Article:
Transformational Gardening

Disclaimer: Foraging can be fun, rewarding and provide health benefits. As a novice forager, I will be sharing my foraging experiences. However, in order to be safe, always consult with local foraging experts and guidebooks before beginning foraging. Children should learn to forage safely by being guided by experienced adults. Never ingest anything unless you are certain of the identification and safety of the plant. Some plant species are inedible and some are poisonous.

Red Baneberry (Poisonous) (Actaea rubra): Images

Date Location Notes Images
May 11, 2012 Southeastern, New Hampshire There are not many plants in New England with a ball of flowers, so it makes it easy to remember. White Baneberry (Actaea pachypoda) looks similar to Red Baneberry (this plant), but with the following differences:
  • For Red Baneberry, the hood/cap (stigma) sitting on top of the ovary (inside the flower cluster) is less wide than the ovary. See the picture of the copper-colored stigma on the pale-yellow ovary (first picture in the 3rd row of the table). White Baneberry has a stigma that is wider than the ovary.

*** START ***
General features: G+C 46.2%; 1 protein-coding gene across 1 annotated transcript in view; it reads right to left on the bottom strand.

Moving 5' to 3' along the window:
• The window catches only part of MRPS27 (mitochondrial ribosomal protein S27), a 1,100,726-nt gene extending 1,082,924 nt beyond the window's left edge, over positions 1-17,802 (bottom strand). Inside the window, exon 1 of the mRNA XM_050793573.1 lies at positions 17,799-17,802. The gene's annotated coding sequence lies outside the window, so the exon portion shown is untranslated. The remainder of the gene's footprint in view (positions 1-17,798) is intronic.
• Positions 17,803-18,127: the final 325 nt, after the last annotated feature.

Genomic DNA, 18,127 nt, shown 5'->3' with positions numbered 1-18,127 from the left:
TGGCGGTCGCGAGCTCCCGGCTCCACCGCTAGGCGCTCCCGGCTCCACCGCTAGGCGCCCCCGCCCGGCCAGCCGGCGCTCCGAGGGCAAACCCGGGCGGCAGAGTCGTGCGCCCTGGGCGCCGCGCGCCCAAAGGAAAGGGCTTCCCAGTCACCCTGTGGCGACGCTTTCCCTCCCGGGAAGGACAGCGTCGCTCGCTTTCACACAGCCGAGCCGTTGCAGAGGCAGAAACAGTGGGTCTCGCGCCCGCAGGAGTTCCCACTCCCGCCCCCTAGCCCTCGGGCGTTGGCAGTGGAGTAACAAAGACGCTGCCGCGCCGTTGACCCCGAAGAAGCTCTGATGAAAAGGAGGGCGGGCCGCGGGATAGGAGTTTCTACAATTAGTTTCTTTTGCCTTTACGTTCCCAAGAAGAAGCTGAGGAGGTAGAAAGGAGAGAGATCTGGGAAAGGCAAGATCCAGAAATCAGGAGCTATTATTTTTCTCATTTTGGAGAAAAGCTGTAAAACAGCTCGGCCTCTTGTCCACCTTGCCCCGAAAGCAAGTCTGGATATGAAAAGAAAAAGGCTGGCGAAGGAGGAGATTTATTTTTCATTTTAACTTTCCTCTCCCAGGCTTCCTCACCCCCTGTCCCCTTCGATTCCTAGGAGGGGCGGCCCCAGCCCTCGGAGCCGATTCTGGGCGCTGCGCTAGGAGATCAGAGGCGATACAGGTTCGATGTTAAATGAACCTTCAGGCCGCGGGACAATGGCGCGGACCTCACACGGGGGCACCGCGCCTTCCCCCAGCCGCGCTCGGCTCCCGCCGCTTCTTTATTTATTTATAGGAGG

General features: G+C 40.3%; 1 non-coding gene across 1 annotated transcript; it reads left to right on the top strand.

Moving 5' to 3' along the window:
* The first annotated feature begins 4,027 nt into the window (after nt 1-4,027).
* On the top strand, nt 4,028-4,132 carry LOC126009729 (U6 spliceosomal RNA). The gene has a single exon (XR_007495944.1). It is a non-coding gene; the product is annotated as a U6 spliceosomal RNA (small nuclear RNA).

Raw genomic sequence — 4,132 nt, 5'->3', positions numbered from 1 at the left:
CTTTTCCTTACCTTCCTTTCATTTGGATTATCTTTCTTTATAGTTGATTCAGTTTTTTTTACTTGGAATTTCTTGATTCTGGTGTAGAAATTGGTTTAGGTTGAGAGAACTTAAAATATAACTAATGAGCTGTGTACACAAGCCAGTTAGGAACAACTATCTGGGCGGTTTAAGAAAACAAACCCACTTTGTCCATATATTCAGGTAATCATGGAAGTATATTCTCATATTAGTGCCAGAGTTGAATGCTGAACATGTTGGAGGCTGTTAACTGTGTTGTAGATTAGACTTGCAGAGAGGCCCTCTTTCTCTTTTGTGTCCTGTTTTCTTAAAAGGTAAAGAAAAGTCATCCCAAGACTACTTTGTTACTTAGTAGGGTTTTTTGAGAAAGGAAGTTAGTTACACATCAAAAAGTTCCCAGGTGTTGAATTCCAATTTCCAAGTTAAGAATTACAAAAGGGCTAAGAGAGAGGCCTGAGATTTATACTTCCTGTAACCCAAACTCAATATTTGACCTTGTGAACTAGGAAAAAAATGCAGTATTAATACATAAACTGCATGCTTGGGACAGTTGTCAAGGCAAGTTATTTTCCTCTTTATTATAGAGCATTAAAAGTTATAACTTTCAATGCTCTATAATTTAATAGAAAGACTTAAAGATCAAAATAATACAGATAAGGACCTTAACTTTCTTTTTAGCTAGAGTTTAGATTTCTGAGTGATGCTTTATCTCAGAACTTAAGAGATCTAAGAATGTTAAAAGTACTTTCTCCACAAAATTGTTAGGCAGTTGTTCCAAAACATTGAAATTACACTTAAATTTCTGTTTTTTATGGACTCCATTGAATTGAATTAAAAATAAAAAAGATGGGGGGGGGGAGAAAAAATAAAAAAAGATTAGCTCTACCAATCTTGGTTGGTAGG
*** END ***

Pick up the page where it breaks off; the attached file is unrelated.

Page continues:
• Red Baneberry often has some hairs on the back side of the leaflets. See closeup image below. White Baneberry leaves are hairless or nearly so on the back side.
  • Red Baneberry flower ball tends to be as wide as it is tall. White Baneberry tends to have a taller flower cluster than it is wide.
  • Most pictures I have seen shows White Baneberry leaflets somewhat smaller and thinner than Red Baneberry leaflets.
  • Red Baneberry pedicel width is 0.3-0.7 mm. White Baneberry pedicel width is 1.0-2.5 mm.
On rare ocassions, Red Baneberry can have white berries and White Baneberry can have red berries.
Date Location Notes Images
July 1, 2012 Southeastern, New Hampshire